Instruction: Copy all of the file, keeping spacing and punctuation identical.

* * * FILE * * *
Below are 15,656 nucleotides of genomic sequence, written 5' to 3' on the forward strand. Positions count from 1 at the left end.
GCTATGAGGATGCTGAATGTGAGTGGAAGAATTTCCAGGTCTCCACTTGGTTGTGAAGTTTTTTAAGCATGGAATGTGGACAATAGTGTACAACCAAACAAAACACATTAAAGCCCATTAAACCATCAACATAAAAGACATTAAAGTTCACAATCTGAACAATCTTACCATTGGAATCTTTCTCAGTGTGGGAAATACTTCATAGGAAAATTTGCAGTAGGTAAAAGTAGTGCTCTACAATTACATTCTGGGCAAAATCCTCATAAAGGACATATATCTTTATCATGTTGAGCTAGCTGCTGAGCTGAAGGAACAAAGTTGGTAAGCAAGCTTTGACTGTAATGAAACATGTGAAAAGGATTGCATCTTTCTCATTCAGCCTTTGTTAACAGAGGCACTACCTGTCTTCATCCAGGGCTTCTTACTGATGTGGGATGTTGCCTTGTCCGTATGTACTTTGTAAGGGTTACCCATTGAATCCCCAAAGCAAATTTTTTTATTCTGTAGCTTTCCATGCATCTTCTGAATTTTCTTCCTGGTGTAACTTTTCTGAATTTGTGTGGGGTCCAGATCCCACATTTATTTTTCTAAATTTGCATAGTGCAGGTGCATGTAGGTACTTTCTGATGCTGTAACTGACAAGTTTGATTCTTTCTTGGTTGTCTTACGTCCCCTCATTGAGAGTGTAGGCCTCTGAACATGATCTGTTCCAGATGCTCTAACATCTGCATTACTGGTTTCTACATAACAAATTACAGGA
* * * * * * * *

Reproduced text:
Below are 15,656 nucleotides of genomic sequence, written 5' to 3' on the forward strand. Positions count from 1 at the left end.
GCTATGAGGATGCTGAATGTGAGTGGAAGAATTTCCAGGTCTCCACTTGGTTGTGAAGTTTTTTAAGCATGGAATGTGGACAATAGTGTACAACCAAACAAAACACATTAAAGCCCATTAAACCATCAACATAAAAGACATTAAAGTTCACAATCTGAACAATCTTACCATTGGAATCTTTCTCAGTGTGGGAAATACTTCATAGGAAAATTTGCAGTAGGTAAAAGTAGTGCTCTACAATTACATTCTGGGCAAAATCCTCATAAAGGACATATATCTTTATCATGTTGAGCTAGCTGCTGAGCTGAAGGAACAAAGTTGGTAAGCAAGCTTTGACTGTAATGAAACATGTGAAAAGGATTGCATCTTTCTCATTCAGCCTTTGTTAACAGAGGCACTACCTGTCTTCATCCAGGGCTTCTTACTGATGTGGGATGTTGCCTTGTCCGTATGTACTTTGTAAGGGTTACCCATTGAATCCCCAAAGCAAATTTTTTTATTCTGTAGCTTTCCATGCATCTTCTGAATTTTCTTCCTGGTGTAACTTTTCTGAATTTGTGTGGGGTCCAGATCCCACATTTATTTTTCTAAATTTGCATAGTGCAGGTGCATGTAGGTACTTTCTGATGCTGTAACTGACAAGTTTGATTCTTTCTTGGTTGTCTTACGTCCCCTCATTGAGAGTGTAGGCCTCTGAACATGATCTGTTCCAGATGCTCTAACATCTGCATTACTGGTTTCTACATAACAAATTACAGGA